AThe quantity and quality of responses elicited by the inkblots are affected to a measurable degree by the individual characteristics and overt behavior of the administrator.”

 

In a 1998 article, Lerner emphasized the significance of the Apatient‑examiner relationship” and its influence on Rorschach responses [1].  In clarifying his position, Lerner cited a portion of Schactel’s 1966 book, Experiential Foundations of Rorschach’s Test:

ATo understand a Rorschach record it is essential to be aware of its interpersonal aspects and implications.  This means primarily that we must never forget that the Rorschach performance and the experience of the testee in the Rorschach situation are an interpersonal performance and interpersonal experiences.”[2]

 

In 1998, therefore, Lerner recognizes and emphasizes what Schactel addressed in 1966 ‑ The Rorschach procedure involves examiners and examinees both influencing ‑ and being influenced by ‑ each other. We at Falsely-Accused.net feel that quite clearly, then, the Rorschach responses of any examinee could be different if reacting to another examiner.  Consider, for example, the report of a psychologist who described the Rorschach in the following manner:

Psych:         At one point considered highly subjective and thus not considered valid or reliable, this is no longer the case as this test is now and has been for some time highly structured with strong psychometric properties and good predictive validity.

Authoritative opinion and the relevant data, however, demonstrate that this psychologist was engaged in wishful thinking.

 

 Cross Examining Multiple Scoring and Interpretive Systems

1.       Dr. X, you used the Rorschach technique in this case ‑‑ Correct?

2.       And Hermann Rorschach developed the first Rorschach technique in the 1920s ‑‑ Correct?

3.       And the “inkblot” cards Hermann Rorschach developed are the very same cards you used in this case ‑‑ Correct?

4.       And Hermann Rorschach developed his own system of scoring and interpreting the Rorschach technique ‑‑ Correct?

5.       But you did not rely on Hermann Rorschach’s original scoring and interpretive system in this case ‑‑ Correct?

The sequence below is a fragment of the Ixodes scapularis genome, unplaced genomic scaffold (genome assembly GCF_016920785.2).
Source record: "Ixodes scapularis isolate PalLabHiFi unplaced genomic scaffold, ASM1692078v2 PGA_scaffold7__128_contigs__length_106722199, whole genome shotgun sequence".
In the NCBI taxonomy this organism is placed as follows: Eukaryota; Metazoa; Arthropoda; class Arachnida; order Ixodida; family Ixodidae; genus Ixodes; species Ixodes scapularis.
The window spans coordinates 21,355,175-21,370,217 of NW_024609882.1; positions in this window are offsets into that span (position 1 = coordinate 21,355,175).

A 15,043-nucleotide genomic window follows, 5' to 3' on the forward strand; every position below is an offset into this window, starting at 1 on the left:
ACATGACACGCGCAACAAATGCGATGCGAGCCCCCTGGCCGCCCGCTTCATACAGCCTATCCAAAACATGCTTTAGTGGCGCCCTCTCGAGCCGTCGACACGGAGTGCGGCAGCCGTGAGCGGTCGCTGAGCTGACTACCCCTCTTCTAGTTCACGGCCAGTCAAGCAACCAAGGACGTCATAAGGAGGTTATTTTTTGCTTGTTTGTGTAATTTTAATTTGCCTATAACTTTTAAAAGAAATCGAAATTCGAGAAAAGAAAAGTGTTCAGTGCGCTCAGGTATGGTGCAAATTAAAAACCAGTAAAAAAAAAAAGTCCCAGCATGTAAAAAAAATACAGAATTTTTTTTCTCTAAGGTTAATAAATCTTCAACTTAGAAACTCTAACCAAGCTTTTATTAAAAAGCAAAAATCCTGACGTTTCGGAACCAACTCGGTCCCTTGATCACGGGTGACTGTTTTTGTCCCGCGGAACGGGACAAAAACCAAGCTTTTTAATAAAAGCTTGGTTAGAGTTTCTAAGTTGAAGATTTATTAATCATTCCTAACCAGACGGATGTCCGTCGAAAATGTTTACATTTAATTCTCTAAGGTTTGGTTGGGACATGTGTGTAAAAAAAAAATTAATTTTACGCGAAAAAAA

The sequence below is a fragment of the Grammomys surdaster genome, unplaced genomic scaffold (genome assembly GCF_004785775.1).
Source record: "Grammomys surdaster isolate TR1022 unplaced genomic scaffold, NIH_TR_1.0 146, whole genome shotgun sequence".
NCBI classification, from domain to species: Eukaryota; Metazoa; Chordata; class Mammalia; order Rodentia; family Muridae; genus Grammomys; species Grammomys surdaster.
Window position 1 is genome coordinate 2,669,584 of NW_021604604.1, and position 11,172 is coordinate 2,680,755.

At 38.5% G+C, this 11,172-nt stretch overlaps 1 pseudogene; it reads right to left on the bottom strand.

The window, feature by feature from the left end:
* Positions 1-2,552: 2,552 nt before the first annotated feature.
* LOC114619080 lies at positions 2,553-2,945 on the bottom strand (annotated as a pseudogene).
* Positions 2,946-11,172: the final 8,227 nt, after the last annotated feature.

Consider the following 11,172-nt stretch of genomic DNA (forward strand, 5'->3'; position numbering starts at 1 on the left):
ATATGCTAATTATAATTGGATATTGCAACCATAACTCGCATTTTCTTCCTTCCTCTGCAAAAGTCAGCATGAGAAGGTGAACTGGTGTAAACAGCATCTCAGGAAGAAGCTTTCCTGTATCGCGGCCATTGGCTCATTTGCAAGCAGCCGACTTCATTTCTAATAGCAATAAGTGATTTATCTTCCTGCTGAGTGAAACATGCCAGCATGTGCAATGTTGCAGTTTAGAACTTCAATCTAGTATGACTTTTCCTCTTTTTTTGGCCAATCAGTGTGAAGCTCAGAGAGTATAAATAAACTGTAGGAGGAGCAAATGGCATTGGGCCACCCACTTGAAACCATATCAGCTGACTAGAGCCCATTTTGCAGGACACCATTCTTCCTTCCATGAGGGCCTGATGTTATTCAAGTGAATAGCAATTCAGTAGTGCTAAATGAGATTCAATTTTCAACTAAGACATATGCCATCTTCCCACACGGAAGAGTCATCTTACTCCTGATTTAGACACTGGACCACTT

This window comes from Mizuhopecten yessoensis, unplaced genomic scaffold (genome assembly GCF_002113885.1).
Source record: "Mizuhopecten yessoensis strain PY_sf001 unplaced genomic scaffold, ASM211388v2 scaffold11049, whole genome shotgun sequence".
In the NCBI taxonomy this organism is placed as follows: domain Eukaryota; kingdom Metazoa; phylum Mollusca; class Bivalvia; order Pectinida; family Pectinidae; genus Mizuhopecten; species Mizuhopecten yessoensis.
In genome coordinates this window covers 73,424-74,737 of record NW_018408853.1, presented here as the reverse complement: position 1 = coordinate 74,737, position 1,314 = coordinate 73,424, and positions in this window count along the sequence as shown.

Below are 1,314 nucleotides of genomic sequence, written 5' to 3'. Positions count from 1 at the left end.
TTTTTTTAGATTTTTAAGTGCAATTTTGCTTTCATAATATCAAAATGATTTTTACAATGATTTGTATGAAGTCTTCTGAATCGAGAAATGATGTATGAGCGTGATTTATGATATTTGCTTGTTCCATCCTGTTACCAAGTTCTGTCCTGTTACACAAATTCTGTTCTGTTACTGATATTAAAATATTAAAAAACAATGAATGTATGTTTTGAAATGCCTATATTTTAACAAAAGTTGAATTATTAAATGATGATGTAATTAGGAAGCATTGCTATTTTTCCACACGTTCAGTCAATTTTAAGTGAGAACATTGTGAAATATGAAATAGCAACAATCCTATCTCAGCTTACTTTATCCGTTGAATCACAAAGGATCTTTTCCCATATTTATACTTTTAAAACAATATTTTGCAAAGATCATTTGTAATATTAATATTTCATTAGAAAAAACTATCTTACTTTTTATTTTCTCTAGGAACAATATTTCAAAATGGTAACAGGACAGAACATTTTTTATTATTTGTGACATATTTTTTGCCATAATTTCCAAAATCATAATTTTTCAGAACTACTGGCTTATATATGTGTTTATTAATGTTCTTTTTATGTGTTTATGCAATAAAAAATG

6.       And Beck developed his system for scoring and interpreting the Rorschach in 1937 ‑‑ Correct?

7.       And some psychologists still use portions of Beck’s scoring or interpretive system today ‑‑ Correct?

8.       And Hertz developed his system for scoring and interpreting the Rorschach technique in 1938 ‑‑ Correct?

9.       And some psychologists still use portions of Hertz’s scoring or interpretive system today ‑‑ Correct?

10.     And Klopfer and Kelly developed their system for scoring and interpreting the Rorschach technique in 1942 ‑‑ Correct?

11.     And some psychologists still use portions of Klopfer and Kelly’s scoring or interpretive system today ‑‑ Correct?

12.     And Piotrowski developed his system for scoring and interpreting the Rorschach in 1947 ‑‑ Correct?

13.     And some psychologists still use portions of Piotrowski’s scoring or interpretive system today ‑‑ Correct?

14.     And Rappaport developed his system for scoring and interpreting the Rorschach in 1956 ‑‑ Correct?

15.     And some psychologists still use portions of Rapport’s scoring or interpretive system today ‑‑ Correct?

16.     Between 1920 and 1956, there were at least six different scoring and interpretive systems developed for the Rorschach technique ‑‑ Correct?

17.     So, between 1920 and 1956, there was no single scoring and interpretive system for the Rorschach that was generally accepted ‑‑ Correct?

18.     Exner’s 1974 system claims general recognition for scoring and interpreting the Rorschach ‑‑ Correct?